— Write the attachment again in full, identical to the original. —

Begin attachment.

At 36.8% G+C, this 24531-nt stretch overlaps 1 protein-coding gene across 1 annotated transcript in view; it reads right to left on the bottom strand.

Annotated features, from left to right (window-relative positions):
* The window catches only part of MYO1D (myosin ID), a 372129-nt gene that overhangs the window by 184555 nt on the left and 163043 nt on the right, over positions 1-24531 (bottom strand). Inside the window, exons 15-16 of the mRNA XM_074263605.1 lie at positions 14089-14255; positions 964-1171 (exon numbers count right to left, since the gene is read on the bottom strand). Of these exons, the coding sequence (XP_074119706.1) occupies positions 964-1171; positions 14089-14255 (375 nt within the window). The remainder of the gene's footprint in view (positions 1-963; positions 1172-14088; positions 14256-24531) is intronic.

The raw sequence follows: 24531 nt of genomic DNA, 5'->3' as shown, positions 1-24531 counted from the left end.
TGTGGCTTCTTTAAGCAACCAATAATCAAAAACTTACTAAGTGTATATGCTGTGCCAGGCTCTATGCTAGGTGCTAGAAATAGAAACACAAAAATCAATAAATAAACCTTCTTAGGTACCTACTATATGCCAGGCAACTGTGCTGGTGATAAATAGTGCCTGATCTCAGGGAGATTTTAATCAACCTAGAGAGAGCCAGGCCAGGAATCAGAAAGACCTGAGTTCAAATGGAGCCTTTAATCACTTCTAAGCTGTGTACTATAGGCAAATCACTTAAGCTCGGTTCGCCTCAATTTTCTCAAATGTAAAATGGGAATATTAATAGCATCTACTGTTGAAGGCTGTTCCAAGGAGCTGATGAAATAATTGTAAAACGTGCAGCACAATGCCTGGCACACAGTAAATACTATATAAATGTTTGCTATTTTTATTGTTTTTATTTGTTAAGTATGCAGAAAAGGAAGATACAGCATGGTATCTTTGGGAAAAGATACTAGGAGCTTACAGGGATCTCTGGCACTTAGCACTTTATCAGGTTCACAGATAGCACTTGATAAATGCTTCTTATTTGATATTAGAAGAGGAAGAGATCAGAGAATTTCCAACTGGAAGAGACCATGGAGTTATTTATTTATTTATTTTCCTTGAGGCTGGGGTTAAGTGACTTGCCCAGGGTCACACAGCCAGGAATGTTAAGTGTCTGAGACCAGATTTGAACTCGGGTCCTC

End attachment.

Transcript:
At 36.8% G+C, this 24531-nt stretch overlaps 1 protein-coding gene across 1 annotated transcript in view; it reads right to left on the bottom strand.

Annotated features, from left to right (window-relative positions):
* The window catches only part of MYO1D (myosin ID), a 372129-nt gene that overhangs the window by 184555 nt on the left and 163043 nt on the right, over positions 1-24531 (bottom strand). Inside the window, exons 15-16 of the mRNA XM_074263605.1 lie at positions 14089-14255; positions 964-1171 (exon numbers count right to left, since the gene is read on the bottom strand). Of these exons, the coding sequence (XP_074119706.1) occupies positions 964-1171; positions 14089-14255 (375 nt within the window). The remainder of the gene's footprint in view (positions 1-963; positions 1172-14088; positions 14256-24531) is intronic.

The raw sequence follows: 24531 nt of genomic DNA, 5'->3' as shown, positions 1-24531 counted from the left end.
TGTGGCTTCTTTAAGCAACCAATAATCAAAAACTTACTAAGTGTATATGCTGTGCCAGGCTCTATGCTAGGTGCTAGAAATAGAAACACAAAAATCAATAAATAAACCTTCTTAGGTACCTACTATATGCCAGGCAACTGTGCTGGTGATAAATAGTGCCTGATCTCAGGGAGATTTTAATCAACCTAGAGAGAGCCAGGCCAGGAATCAGAAAGACCTGAGTTCAAATGGAGCCTTTAATCACTTCTAAGCTGTGTACTATAGGCAAATCACTTAAGCTCGGTTCGCCTCAATTTTCTCAAATGTAAAATGGGAATATTAATAGCATCTACTGTTGAAGGCTGTTCCAAGGAGCTGATGAAATAATTGTAAAACGTGCAGCACAATGCCTGGCACACAGTAAATACTATATAAATGTTTGCTATTTTTATTGTTTTTATTTGTTAAGTATGCAGAAAAGGAAGATACAGCATGGTATCTTTGGGAAAAGATACTAGGAGCTTACAGGGATCTCTGGCACTTAGCACTTTATCAGGTTCACAGATAGCACTTGATAAATGCTTCTTATTTGATATTAGAAGAGGAAGAGATCAGAGAATTTCCAACTGGAAGAGACCATGGAGTTATTTATTTATTTATTTTCCTTGAGGCTGGGGTTAAGTGACTTGCCCAGGGTCACACAGCCAGGAATGTTAAGTGTCTGAGACCAGATTTGAACTCGGGTCCTC